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Emirates refuses Heathrow’s demand to cut flights — how are other airlines reacting?

This week’s decision from Heathrow Airport (LHR) to cap the number of passengers allowed to pass through its gates this summer has sent shockwaves through the aviation industry. In order to limit passenger footfall to 100,000 people per day, the airport asked airlines to stop selling tickets; according to the airport, if carriers don’t stop …

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The aviation sector has been rocked by Heathrow Airport’s (LHR) decision to set a limit on the number of travelers who can pass through its gates this summer.

According to the airport, if carriers don’t stop selling tickets, travelers may experience more last-minute cancellations in the weeks to come. The airport urged airlines to cease selling tickets in order to limit passenger footfall to 100,000 people per day.

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Emirates Airlines today defied Heathrow’s call to limit passengers by issuing a strong statement to reassure customers that it will not alter its timetable or cancel flights.

According to a statement from the airline, “LHR chose not to act, not to plan, and not to invest.” “Now that they are in a “airmageddon” position as a result of their inaction and lack of competence, they are shifting the entire burden — including the costs and the rush to clean up the mess — to airlines and travelers.”

According to the statement, “Emirates plans to operate as scheduled to and from LHR until further notice.”

How on earth could the airline deny the request? The devil is in the details with complicated legal procedures, as is typical.

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Related: Will You Be Visiting Europe This Summer? Here are some predictions.

In This Article

What does Heathrow’s passenger limit mean?

Executives at Heathrow decided to set a daily passenger limit of 100,000 until September 11 in order to avoid being overwhelmed by the summer holiday crush.

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That is 4,000 fewer people per day than Heathrow anticipates, thus the change could theoretically have an impact on up to a quarter of a million travelers’ travel plans if excess reservations are canceled.

Related: Heathrow caps passenger numbers and urges airlines to halt selling tickets for the summer

According to Heathrow, airlines have already exceeded the 100,000 cap for that time period by an average of 1,500 tickets every day. Airlines may be forced to cancel or rearrange flights and seats even if they stop all sales today since there will still be an excess of flights.

Who makes the decision which flights get canceled?

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The decision is delegated to an impartial “slot coordinator” to prevent a dispute between airlines over which flights should be canceled on days when bookings exceed the limit.

In this instance, Airport Coordination Ltd., the largest slot coordinator in the world, will be responsible.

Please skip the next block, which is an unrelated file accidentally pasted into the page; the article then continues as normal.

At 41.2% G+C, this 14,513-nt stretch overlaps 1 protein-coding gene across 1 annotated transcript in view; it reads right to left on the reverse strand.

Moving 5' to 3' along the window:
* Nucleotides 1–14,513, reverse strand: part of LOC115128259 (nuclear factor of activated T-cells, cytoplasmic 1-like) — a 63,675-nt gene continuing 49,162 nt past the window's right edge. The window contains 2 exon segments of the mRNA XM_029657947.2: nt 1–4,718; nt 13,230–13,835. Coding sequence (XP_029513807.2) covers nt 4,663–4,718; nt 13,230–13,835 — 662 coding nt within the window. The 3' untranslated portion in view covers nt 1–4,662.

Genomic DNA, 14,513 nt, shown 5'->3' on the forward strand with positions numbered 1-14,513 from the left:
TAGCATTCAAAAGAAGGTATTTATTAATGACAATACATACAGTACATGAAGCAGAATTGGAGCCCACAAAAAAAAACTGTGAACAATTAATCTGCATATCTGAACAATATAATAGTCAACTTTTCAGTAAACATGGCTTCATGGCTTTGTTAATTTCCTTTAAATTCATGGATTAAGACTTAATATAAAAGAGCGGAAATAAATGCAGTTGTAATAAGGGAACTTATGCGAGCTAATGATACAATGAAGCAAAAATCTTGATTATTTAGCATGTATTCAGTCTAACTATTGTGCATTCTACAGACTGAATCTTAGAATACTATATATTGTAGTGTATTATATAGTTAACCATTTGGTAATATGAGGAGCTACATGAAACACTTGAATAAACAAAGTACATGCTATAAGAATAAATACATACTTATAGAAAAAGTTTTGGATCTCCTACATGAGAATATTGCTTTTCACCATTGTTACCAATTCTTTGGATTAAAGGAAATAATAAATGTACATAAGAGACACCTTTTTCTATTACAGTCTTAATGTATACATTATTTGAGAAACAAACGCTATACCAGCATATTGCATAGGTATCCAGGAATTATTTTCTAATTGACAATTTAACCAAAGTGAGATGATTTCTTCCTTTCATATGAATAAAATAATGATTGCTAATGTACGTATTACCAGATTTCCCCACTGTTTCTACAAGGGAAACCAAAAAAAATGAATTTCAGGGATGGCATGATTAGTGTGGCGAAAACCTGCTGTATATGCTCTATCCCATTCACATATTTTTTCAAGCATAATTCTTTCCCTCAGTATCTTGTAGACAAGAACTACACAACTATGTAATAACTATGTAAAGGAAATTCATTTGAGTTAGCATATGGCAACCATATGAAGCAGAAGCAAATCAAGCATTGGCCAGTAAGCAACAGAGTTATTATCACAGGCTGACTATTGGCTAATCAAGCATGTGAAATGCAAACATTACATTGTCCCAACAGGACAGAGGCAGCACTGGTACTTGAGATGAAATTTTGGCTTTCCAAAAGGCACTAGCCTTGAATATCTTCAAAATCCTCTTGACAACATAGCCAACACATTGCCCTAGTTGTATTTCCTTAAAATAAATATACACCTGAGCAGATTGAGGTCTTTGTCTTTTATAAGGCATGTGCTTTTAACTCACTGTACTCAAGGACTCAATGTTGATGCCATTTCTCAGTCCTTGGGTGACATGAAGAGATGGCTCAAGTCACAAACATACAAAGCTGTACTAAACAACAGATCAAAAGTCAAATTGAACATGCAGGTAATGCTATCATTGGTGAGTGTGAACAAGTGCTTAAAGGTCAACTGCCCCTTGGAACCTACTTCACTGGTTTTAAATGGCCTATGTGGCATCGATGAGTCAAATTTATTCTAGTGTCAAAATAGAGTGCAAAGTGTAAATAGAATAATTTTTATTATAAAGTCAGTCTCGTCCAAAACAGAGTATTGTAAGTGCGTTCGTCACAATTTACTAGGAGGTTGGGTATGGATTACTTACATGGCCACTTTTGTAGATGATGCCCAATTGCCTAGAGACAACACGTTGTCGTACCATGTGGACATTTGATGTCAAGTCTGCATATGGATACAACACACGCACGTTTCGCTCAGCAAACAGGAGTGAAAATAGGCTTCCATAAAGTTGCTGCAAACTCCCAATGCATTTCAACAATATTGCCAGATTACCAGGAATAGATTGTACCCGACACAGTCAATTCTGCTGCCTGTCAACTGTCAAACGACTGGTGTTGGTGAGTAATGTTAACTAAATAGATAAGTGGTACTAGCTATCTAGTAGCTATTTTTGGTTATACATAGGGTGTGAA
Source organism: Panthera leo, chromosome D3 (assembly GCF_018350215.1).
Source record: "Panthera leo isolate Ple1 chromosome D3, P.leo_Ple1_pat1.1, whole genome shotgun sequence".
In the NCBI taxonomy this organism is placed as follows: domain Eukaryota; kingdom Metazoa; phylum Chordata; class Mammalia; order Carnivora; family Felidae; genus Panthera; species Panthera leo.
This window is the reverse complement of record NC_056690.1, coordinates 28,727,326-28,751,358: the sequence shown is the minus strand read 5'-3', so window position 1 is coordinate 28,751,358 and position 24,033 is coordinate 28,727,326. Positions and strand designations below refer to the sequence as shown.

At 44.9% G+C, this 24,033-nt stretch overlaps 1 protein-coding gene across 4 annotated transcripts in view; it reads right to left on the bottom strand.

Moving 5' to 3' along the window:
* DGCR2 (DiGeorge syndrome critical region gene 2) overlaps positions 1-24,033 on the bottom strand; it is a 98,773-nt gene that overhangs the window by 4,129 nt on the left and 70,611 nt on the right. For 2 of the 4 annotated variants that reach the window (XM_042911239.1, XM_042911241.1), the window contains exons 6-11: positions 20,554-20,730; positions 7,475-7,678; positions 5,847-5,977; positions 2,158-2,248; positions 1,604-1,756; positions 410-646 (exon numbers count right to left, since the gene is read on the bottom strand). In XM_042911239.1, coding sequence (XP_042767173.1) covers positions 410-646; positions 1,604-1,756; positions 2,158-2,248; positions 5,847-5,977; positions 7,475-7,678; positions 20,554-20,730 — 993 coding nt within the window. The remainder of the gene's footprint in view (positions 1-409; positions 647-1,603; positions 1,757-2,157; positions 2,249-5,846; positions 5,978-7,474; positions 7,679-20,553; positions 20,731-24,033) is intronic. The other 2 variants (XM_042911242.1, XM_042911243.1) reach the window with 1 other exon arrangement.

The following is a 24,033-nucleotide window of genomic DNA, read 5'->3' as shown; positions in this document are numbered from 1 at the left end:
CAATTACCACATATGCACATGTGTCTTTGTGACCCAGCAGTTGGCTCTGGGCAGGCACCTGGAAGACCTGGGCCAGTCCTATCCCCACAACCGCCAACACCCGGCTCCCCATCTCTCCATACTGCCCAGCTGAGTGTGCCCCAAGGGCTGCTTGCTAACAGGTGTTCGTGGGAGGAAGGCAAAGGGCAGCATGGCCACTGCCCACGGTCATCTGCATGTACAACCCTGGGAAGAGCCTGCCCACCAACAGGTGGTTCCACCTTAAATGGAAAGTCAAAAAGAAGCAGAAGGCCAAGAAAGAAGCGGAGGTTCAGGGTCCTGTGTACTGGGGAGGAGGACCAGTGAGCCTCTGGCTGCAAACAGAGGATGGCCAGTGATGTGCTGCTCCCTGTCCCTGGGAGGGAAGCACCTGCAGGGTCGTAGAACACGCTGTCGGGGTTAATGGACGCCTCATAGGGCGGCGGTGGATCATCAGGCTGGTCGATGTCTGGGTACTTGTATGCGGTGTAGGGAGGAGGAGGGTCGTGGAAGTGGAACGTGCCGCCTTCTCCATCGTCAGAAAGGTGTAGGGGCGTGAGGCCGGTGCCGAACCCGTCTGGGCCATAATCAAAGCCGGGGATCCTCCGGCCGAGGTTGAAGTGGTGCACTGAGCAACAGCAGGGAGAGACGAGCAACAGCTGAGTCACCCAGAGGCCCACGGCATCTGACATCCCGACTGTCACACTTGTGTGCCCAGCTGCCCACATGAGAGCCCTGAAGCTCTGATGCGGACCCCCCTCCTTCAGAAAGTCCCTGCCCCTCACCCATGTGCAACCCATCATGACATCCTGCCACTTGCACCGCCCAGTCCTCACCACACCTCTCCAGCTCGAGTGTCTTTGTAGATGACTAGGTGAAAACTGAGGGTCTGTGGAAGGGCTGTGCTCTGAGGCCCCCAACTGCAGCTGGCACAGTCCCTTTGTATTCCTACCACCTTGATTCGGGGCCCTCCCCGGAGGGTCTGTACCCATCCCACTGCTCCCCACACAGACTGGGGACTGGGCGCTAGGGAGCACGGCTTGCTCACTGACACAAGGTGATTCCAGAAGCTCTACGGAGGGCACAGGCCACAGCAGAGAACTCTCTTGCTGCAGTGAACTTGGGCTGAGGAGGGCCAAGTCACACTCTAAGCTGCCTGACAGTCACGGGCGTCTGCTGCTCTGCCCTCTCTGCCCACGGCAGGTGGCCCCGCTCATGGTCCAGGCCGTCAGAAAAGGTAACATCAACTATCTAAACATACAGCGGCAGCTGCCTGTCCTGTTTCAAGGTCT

In order to “ensure optimal utilization of capacity and greater operational performance,” ACL collaborates with 72 airports throughout the world. More than 3.8 million flights are coordinated by it annually.

According to a representative for ACL, “The precise method of determining the reduction is presently being assessed and will be notified to airlines in due time.”

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Will other U.K. airports restrict passenger numbers like Heathrow has done?

Its choice is governed by something known as Local Rule A. During COVID-19, the ACL used this legal framework to assist in determining which airlines should cancel which flights.

To comply with Heathrow’s request, the ACL will first determine how many seats need to be canceled daily before advising each airline on how many seats or flights they should cancel.

There is a problem with this though.

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The problem with Heathrow’s proposed passenger cap

In other words, airlines are not required to adhere.

In other words, airlines might just decide not to cooperate.

Related: Could this help US travelers? The UK government is making an effort to resolve the travel situation.

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Failure to comply “will result in a potential Health and Safety concern for which the Airport Authority will need to consider appropriate action,” states Local Rule A.

When TPG questioned Heathrow officials about what steps the airport will take against airlines who disobey, they only responded that the ACL and airlines would have to come to an agreement.

Will airlines follow suit and halt operations?

It is still unclear how the decision would be received across all industries, but it has undoubtedly raised some eyebrows.

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See our display A, Emirates. The airline attacked the airport, saying, “LHR last evening given us 36 hours to comply with capacity cuts, of a figure that appeared to be snatched from thin air.” “Their messages not only specified which planes we should reject paying passengers from, but they also threatened legal action if we didn’t comply. We reject these demands because they are wholly absurd and inappropriate.

The statement goes on to say that shifting operations to other airports in the UK at short notice is “not practicable,” and it mentions historical passenger volumes that have passed through Heathrow.

Other aviation insiders saw Heathrow’s action as a cunning attempt to raise passenger rates and increase revenues, an allegation that Heathrow categorically denies.